Gov. Mark Dayton’s State of the State address was billed by his Republican opponents as the defacto kickoff of his re-election campaign disguised as the constitutionally mandated report.
Republicans weighed in with their criticisms that took familiar themes from their own campaigns.
But Democrats and Republicans as they plan election strategies should consider telling taxpayers not what they offer in terms of feel good policies, but what they offer to taxpayers as the value they get for their hard-earned money.
Democrats tend to describe their successes by how much more money they’ve “invested” as “spending” is a term to avoid. Republicans take the opposite tack, and measure their success by the restraint on spending or lack of spending or as Democrats would say lack of “investments.”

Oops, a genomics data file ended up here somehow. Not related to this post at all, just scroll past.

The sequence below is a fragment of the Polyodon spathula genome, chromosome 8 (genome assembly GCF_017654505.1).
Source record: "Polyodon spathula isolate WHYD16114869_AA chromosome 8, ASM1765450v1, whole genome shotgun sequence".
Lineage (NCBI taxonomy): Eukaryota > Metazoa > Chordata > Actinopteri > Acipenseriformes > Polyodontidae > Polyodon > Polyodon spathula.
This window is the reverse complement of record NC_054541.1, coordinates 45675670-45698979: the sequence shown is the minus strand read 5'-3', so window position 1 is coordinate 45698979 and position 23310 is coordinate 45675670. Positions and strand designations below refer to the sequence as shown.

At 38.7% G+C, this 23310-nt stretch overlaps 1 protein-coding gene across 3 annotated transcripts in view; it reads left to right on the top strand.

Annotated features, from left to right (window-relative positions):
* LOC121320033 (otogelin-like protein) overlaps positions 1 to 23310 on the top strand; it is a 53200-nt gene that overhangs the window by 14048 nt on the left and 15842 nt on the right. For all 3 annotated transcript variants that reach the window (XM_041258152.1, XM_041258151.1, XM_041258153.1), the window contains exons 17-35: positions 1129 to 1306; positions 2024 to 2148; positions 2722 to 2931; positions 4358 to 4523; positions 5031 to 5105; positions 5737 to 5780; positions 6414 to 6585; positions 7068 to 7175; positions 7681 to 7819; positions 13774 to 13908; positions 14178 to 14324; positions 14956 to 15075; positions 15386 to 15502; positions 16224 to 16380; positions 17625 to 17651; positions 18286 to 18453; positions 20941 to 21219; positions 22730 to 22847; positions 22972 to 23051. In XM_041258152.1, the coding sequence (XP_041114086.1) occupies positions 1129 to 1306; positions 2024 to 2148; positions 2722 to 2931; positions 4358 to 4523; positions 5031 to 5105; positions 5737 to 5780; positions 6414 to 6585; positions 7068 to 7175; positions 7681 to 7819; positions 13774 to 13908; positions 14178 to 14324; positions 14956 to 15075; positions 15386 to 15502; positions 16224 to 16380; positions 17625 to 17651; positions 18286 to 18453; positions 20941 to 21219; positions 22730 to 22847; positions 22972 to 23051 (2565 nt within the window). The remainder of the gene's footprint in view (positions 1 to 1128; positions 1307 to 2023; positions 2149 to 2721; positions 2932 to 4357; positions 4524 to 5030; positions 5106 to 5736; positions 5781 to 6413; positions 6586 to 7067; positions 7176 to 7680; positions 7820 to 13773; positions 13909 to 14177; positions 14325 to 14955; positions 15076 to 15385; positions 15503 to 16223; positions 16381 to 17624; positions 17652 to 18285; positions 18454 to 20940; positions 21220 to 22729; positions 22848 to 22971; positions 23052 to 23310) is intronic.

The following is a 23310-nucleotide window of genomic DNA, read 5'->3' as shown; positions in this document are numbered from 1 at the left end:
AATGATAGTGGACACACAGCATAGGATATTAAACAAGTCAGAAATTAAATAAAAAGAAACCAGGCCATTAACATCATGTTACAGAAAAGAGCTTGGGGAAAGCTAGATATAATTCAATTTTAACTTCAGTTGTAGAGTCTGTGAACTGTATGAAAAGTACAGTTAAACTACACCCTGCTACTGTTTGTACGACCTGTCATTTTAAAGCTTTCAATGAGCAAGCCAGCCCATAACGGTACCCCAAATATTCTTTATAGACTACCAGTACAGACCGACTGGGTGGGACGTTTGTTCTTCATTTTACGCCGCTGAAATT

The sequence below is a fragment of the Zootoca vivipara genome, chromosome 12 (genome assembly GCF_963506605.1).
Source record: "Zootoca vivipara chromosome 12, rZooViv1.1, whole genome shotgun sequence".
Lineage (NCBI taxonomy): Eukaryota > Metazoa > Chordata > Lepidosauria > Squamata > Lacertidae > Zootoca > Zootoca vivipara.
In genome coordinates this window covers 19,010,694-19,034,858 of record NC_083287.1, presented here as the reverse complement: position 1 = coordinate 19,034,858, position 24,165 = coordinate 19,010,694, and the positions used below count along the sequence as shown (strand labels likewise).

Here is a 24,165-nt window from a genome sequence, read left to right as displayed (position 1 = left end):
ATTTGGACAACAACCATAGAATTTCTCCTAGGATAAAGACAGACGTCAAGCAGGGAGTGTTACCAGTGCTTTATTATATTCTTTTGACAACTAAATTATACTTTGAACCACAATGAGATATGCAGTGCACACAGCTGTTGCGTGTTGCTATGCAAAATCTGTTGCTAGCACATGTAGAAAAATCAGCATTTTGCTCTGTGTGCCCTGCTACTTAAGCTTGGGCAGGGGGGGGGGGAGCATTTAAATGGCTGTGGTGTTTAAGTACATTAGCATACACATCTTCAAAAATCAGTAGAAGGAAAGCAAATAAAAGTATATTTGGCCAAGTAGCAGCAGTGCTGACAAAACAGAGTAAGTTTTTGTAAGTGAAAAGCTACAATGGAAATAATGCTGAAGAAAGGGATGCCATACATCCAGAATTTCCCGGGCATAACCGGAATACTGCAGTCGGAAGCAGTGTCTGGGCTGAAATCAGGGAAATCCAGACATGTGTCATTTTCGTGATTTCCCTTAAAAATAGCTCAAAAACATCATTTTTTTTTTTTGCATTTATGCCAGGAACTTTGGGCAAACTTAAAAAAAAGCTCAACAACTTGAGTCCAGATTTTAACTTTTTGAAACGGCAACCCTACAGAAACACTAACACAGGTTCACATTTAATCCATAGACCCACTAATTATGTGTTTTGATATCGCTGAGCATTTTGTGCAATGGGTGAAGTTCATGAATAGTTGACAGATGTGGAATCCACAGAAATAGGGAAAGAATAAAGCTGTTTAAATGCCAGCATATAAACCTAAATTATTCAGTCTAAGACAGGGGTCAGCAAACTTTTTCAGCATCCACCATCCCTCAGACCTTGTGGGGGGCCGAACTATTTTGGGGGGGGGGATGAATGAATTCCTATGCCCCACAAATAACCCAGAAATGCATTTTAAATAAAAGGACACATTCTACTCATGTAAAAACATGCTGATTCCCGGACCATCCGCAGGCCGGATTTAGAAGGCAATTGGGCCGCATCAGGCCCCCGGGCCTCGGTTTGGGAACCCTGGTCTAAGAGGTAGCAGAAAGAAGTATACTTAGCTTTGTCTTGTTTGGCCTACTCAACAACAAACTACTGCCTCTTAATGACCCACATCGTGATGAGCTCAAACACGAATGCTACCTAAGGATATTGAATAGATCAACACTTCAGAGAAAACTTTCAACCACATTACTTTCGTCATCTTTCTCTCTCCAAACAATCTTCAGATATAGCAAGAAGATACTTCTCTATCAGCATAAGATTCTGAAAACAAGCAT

Both sides play to personal values as well. Democrats want to help the middle class get ahead, women get fairness and children get educated. Republicans echo those sentiments but talk of helping individuals get free from government interference in how they spend their money, how they choose their doctor and how they raise their children.
We doubt taxpayers look first to their elected leaders to get them these things that mostly come from their own efforts and choices, no matter what the government is doing.
We would like to see Democrats and Republicans talk about how they’re going to give taxpayers more value for the dollars they are already investing. If teachers are going to be better teachers with more money and more students will graduate, Democrats should be willing to make that case.
If teachers are going to be better being evaluated with the same amount of money, Republicans should be willing to run on that.
If we’ll save money later by fixing crumbling roads now, Democrats should push for that and make it their platform, whatever the tax and spend rhetoric coming from the other side might be.